Great Expectations: Mining State Level Data for Baseline Comparisons to Augment Randomized Experimental Designs
Authors: Michael J. Bryant, Kimberly A. Hammond, Kathleen Bocian, Catherine A. Miller, Michael Rettig, Richard A. Cardullo

Print Poster
« Back to Poster Hall
2. Claims Examined
Next »

We first asked if there have been significant changes in student achievement as measured by the percentage of students scoring proficient or advanced on the California Standards Tests (CST) since the exams were introduced in 2003. Our hypothesis is that, using this measure, there have been gains in achievement due to increased experience with the test (on the part of both teachers and students) along with the various influences of NCLB, state-level mandates (for example California Assembly Bill 466) and various programs specific to individual districts and schools.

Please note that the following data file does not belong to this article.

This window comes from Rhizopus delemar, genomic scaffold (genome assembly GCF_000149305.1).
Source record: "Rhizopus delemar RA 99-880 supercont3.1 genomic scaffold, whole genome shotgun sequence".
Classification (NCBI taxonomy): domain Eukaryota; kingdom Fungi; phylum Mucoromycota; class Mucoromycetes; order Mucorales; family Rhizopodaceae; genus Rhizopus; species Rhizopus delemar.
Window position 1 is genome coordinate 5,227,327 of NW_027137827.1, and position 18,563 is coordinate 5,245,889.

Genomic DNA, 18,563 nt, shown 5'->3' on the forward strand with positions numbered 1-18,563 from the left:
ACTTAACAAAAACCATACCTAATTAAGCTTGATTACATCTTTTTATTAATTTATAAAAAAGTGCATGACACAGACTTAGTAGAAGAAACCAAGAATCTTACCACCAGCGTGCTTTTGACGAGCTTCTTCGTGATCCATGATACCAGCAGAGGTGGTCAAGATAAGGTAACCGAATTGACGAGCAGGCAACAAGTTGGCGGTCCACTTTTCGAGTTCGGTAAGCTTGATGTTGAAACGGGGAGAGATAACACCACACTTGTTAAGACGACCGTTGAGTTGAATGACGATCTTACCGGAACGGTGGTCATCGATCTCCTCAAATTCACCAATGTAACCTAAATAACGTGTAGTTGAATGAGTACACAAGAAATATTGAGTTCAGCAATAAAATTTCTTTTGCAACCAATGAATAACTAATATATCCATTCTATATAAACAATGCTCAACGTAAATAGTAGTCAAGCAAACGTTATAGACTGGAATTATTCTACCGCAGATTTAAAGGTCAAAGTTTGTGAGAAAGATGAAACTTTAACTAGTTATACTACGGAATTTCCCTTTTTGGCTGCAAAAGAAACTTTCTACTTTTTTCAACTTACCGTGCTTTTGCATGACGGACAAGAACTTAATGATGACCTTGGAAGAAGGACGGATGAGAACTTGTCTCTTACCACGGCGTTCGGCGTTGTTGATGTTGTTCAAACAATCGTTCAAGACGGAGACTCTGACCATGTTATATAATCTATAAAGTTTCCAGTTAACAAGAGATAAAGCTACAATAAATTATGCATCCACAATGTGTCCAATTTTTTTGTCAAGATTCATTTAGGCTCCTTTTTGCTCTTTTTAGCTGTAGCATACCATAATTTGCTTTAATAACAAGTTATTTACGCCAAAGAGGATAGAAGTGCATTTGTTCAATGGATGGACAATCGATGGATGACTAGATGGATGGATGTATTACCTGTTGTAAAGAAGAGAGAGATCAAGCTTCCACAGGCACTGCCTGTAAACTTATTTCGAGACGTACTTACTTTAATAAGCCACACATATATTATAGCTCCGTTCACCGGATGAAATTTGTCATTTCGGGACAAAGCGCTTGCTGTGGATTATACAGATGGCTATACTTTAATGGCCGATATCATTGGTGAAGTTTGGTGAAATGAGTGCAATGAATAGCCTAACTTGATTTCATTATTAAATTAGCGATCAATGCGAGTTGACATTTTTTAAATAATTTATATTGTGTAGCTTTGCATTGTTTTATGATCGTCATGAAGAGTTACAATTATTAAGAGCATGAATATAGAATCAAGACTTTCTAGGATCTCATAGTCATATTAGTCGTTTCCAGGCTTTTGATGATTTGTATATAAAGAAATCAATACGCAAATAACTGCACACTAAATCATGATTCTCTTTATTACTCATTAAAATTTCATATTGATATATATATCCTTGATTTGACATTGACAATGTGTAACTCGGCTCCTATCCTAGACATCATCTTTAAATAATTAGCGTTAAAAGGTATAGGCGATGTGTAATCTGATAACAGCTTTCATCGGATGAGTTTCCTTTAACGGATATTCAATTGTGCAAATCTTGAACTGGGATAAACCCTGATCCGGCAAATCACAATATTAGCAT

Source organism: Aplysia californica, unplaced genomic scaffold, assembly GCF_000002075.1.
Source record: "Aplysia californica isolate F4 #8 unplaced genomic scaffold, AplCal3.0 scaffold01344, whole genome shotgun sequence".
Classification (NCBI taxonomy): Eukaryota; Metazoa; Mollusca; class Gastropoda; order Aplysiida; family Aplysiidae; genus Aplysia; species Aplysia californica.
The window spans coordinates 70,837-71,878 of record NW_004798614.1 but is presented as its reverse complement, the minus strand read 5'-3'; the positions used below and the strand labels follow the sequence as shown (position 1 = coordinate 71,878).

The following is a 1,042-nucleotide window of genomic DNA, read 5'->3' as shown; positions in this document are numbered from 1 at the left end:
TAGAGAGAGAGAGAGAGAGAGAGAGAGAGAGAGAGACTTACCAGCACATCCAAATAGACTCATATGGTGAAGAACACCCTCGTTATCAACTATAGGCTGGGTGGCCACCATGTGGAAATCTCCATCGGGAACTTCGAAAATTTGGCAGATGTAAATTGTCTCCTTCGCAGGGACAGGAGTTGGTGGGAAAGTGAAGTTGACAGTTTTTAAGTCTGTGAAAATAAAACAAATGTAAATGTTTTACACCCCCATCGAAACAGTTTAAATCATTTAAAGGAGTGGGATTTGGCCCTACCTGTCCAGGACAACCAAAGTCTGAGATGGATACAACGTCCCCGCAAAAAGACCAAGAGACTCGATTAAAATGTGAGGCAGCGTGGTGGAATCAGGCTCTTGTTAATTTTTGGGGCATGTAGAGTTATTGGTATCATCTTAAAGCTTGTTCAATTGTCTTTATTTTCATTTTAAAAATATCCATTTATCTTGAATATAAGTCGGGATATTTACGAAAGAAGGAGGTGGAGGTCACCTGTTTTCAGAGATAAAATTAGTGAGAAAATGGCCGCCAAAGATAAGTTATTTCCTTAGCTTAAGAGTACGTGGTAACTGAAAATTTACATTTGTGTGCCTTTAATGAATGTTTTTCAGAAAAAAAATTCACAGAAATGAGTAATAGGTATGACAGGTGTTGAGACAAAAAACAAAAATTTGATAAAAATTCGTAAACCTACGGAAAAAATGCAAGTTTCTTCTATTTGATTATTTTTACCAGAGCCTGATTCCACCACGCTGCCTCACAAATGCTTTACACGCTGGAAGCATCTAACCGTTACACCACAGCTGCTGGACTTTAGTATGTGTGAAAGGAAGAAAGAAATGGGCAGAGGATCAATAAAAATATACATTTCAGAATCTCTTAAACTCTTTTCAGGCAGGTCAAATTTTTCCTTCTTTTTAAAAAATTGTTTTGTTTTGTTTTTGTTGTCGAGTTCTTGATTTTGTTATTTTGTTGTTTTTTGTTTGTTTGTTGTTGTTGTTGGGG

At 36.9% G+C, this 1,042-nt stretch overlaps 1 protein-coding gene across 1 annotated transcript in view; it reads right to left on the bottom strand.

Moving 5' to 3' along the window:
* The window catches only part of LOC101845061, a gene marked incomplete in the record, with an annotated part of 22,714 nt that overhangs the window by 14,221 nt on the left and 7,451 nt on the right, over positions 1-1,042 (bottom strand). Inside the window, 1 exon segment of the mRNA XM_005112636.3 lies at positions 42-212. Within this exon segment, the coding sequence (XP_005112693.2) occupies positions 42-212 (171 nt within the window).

Our second question considered indices of achievement growth beyond those legislatively mandated (percentage of proficient or advanced students). Our hypothesis is that the categorical nature of the of the CST (relative to the legislative mandates) and threshold criteria of success at the level of the school (at least as it pertains to Adequate Yearly Progress (AYP)) permits multiple and distinct patterns of achievement gains that can be used to quantify the effects of PD in a richer context than AYP.